Now, the above is simplified obviously, as it is rather difficult to compare the three options due to all the requirements and options/limitations. Have a look at your personal situation to find out what works best for you!


Based on the above assessments and assumptions, you are best off getting a property manager and maintain all your Real Estate investments in Box 3 for tax purposes. We are planning to do the same. Best of luck!


Does this provide new insight to you? Have I missed anything critical? Did I make an error somewhere, please do share!

Monthly Cheesy Index

The July 2017 Cheesy Index had yet another (very) positive month due to the reasonable savings rate and the good dividend income and rental income. We really cannot complain on the progress at all. Even the exchange rates stayed relatively stable, which helped too!

July 2017 Cheesy Index

As you can see below, we can report yet another increase in the Cheesy Index to new heights! We are now at the 63.4% mark. We are still aiming for 65% by the end of the year, but it would be great if we could reach 66.6%. This would mean we are 2/3rd done on our journey to FIRE. Kind of a nice milestone, but unless a miracle comes along, I doubt this will happen.

July 2017 Cheesy Index

July 2017 Cheesy Index

Cheesy Index Breakdown

In case you are wondering what is included in the Cheesy Index and how the wealth is broken down, let’s have a look.

We have divided our wealth into three categories (for more details, see here):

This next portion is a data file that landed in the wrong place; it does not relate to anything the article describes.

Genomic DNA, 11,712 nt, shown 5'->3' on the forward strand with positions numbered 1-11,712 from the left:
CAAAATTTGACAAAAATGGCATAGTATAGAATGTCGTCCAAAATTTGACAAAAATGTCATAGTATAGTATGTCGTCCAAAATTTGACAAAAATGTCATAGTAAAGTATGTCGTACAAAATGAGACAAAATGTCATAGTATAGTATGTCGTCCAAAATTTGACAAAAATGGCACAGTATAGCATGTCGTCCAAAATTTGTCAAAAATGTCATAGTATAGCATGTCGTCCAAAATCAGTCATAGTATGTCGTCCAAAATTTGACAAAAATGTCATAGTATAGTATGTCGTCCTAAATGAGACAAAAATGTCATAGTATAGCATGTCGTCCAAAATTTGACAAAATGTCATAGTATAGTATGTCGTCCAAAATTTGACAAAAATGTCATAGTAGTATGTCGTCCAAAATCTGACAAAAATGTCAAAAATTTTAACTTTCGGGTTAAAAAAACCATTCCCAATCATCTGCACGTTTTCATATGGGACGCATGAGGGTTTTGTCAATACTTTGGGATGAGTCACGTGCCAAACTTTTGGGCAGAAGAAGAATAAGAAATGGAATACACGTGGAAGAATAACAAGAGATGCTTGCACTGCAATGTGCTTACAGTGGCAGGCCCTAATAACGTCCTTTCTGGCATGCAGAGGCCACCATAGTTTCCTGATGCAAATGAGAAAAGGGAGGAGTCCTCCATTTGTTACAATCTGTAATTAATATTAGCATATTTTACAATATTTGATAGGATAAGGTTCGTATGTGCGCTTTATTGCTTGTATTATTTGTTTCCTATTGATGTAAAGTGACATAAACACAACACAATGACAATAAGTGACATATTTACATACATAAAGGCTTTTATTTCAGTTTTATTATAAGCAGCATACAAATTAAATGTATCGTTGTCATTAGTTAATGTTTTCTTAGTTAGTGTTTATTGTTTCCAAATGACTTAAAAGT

• Income producing assets (stocks, real estate, etc.)
  • Non-income producing assets (cash, “valuable” posessions)
  • Depreciating assets (i.e. the car)

This looks as follows:

2017 Asset Allocations

2017 Asset Allocations

The growth in non-income assets is due to the increase in cash reserves we have to buy more real estate (or shares/ETF, subject to whichever comes first).

When you breakdown the income producing assets, you will have:

  • Real Estate
  • Dividend Shares
  • ETF’s/Index Funds
  • Crowdfunding

This breakdown looks as follows:

2017 Income Asset Allocation

2017 Income Asset Allocation

As you can see, the crowdfunding is slowly being phased out. The ETF/Index fund portion of the porfolio is slowly growing. The dividend portion is fluctuating a lot as the majority of shares are Canadian. Real Estate covers the majority of the portfolio. The latter is hopefully to increase over the coming months if we manage to find something reasonably priced. Time will tell!

Long Weekend Holiday

We are off to a long weekend away with family and will be back next week. I plan to really relax and ignore the blog for the most (there might be a tweet on occasion). It will therefore take a bit longer than usual for me to reply to any of your comments, so my apologies in advance! Hope you have a great (long?) weekend too.


Did your net worth or “index” also grew in July? Did you also see a nice increase?

Savings Rate Update

As noted last month, the July 2017 Savings Rate was bound to be significantly lower. Still, kind of (positively) surprised about the final result 🙂

July Finances

July was a fun and surprisingly busy month, both at work as well as socially. A financial overview of the month:

  • We received our regular incomes this month and the expense claims and costs cancelled each other out.  Nothing more, northing less;
  • The crowdfunding income was €196 in deposits (combined interest and principle);
  • Living and healthcare spending was (very) high this month due to the payment of the €977 deductible for the storm damage to our roof. Take this one expense out of the equation and we only had a slightly above “normal” month;